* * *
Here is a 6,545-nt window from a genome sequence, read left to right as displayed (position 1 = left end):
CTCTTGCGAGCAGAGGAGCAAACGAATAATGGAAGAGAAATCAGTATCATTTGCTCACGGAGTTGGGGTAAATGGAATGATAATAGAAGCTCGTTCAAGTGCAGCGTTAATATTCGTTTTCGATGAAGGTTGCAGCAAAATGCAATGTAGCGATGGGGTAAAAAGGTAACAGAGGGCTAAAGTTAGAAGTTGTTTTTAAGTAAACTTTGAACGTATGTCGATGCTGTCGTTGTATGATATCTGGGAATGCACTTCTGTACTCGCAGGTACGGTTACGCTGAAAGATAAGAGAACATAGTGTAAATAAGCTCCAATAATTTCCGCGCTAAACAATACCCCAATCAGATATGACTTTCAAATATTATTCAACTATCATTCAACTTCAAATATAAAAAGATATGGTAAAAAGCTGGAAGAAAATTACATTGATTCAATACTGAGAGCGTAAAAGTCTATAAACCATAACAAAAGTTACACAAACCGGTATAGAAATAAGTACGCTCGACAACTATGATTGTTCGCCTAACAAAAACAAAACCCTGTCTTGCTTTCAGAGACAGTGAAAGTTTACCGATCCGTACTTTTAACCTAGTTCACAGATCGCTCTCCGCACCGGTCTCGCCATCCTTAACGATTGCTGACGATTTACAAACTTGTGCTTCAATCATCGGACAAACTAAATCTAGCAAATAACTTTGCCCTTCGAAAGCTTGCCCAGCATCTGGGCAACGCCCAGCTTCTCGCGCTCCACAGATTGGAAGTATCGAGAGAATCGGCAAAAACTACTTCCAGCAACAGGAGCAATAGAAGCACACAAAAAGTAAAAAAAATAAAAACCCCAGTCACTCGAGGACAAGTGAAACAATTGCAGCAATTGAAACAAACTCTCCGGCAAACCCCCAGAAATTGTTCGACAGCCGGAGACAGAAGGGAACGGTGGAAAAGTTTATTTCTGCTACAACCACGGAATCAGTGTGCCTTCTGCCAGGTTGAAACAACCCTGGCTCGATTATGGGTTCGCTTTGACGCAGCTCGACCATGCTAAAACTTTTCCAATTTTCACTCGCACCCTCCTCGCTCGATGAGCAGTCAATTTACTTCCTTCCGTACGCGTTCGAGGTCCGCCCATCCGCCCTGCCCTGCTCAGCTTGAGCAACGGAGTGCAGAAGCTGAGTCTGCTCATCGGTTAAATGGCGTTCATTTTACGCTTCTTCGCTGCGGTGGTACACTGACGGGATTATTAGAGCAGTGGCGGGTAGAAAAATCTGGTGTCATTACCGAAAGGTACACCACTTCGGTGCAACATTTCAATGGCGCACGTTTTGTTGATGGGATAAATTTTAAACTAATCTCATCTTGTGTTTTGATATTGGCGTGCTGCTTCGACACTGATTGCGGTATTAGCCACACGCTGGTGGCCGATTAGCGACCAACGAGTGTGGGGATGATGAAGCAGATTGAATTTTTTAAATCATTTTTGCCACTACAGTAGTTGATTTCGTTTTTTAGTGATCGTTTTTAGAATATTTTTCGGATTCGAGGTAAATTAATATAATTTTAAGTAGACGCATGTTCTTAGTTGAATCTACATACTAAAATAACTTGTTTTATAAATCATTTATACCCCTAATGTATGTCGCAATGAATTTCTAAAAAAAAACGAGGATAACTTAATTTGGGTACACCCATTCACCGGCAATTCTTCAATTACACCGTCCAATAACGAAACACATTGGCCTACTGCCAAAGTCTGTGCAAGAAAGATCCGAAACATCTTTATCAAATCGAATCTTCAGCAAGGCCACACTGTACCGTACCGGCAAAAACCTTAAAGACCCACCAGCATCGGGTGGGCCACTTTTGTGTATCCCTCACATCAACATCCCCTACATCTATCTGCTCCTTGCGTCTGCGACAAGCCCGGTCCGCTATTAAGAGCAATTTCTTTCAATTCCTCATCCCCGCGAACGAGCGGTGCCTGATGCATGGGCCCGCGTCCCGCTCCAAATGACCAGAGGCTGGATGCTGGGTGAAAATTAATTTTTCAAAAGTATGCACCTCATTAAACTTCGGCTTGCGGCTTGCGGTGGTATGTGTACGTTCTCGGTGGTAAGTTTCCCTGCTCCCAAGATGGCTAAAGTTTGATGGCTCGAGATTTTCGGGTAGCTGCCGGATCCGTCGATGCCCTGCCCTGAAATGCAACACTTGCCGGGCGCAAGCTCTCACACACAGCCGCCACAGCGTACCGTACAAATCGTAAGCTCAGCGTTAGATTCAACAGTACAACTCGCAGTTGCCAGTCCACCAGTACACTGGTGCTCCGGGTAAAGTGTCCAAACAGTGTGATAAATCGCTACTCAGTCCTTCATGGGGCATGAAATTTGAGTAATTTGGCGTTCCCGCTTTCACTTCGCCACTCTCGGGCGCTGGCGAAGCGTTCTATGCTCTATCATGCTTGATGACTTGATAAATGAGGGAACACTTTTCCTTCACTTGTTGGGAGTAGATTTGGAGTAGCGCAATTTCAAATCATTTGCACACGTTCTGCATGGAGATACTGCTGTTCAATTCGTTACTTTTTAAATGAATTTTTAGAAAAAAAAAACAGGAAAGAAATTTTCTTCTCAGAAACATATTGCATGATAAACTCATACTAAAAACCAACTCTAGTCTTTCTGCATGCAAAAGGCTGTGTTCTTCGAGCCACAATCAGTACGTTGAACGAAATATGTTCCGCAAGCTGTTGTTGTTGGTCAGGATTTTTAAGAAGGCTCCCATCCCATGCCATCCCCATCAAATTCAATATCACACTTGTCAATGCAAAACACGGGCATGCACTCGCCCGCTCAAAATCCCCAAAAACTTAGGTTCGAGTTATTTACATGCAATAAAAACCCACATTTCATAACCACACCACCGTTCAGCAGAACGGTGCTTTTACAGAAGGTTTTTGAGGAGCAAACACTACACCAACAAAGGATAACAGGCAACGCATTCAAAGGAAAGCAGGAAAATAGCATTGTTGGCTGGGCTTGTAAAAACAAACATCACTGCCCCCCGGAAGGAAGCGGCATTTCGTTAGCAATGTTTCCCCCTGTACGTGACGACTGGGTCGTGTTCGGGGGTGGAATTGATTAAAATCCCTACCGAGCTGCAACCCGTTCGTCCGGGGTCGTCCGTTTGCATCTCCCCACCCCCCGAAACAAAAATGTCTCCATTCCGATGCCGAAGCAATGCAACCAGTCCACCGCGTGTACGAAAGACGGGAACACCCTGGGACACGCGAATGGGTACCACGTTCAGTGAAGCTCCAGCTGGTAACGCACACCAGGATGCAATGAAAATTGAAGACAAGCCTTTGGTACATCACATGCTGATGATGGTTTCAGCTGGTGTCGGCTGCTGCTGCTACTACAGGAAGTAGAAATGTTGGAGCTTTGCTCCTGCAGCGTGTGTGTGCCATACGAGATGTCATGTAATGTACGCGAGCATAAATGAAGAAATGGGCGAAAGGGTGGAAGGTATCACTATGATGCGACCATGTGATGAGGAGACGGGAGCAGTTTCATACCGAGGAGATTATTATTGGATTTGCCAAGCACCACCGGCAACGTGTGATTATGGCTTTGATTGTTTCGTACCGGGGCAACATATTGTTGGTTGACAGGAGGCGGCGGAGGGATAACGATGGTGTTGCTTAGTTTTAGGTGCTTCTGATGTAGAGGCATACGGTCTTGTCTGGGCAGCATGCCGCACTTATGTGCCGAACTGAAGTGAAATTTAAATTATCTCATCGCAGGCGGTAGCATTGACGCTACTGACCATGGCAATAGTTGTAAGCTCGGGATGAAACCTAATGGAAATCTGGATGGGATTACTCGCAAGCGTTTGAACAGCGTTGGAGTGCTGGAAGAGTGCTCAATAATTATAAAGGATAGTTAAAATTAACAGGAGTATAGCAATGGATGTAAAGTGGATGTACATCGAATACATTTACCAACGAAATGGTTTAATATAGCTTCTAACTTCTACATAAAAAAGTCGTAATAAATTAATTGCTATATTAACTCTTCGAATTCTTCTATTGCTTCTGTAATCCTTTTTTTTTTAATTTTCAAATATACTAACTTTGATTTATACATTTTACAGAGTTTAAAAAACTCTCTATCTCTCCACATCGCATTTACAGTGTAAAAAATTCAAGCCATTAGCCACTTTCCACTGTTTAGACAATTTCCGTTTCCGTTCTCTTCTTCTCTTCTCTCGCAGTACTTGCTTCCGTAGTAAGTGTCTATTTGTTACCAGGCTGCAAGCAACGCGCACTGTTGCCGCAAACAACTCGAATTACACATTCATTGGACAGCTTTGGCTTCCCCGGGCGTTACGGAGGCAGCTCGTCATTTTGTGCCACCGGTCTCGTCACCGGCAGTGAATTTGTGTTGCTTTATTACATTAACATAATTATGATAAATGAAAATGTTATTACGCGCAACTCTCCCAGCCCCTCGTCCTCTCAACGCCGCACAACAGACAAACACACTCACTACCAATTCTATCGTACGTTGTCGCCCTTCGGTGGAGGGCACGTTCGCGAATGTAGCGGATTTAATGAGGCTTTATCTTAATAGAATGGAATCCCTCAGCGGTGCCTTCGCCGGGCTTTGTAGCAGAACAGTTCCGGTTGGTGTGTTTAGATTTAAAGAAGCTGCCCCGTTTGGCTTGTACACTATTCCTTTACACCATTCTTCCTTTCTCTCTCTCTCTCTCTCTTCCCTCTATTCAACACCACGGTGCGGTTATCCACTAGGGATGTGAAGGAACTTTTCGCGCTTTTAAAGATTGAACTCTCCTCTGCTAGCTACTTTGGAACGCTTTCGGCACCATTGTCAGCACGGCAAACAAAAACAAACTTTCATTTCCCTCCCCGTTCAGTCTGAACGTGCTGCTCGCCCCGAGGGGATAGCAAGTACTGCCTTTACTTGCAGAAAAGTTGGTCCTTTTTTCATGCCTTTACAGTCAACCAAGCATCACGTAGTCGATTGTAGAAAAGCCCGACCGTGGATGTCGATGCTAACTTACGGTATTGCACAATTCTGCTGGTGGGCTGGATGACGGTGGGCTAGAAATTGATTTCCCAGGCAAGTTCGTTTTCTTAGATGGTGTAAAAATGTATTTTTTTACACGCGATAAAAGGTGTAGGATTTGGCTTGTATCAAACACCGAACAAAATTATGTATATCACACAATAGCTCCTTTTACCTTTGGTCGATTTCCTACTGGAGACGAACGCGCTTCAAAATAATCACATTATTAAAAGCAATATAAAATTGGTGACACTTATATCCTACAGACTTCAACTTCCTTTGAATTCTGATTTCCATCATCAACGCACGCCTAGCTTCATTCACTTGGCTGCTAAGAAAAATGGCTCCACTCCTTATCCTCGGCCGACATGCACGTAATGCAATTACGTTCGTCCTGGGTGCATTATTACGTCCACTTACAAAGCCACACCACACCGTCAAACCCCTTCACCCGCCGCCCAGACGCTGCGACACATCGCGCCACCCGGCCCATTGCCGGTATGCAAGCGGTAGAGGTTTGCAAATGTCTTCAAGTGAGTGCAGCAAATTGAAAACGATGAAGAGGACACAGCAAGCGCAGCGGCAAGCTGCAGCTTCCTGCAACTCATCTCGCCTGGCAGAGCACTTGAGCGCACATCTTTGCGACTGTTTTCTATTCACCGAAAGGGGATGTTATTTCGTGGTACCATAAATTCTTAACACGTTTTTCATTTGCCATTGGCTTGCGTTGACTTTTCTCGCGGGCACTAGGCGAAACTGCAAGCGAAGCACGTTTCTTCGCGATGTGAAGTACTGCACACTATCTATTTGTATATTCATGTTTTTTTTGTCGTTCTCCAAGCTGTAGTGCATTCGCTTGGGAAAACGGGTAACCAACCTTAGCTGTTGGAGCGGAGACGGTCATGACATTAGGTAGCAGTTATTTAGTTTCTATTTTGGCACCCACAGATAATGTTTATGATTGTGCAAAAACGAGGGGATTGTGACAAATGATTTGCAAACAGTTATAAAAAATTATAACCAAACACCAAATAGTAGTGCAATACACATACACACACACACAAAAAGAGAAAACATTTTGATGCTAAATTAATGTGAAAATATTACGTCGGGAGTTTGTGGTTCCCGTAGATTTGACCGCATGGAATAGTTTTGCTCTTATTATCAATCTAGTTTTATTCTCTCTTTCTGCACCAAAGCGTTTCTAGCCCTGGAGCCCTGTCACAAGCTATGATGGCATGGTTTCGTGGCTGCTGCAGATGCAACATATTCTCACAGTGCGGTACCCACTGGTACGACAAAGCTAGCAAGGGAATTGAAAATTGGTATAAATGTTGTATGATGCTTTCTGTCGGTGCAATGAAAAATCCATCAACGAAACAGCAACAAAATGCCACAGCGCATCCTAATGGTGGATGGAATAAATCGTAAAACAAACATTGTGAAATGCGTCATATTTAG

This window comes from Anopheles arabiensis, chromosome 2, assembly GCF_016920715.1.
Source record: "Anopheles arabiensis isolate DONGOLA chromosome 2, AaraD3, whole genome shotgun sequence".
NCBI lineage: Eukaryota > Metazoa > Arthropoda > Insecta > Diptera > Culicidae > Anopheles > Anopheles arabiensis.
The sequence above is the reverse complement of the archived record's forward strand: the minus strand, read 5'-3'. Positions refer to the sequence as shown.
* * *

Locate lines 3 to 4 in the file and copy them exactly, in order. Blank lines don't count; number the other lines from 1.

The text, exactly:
This window comes from Anopheles arabiensis, chromosome 2, assembly GCF_016920715.1.
Source record: "Anopheles arabiensis isolate DONGOLA chromosome 2, AaraD3, whole genome shotgun sequence".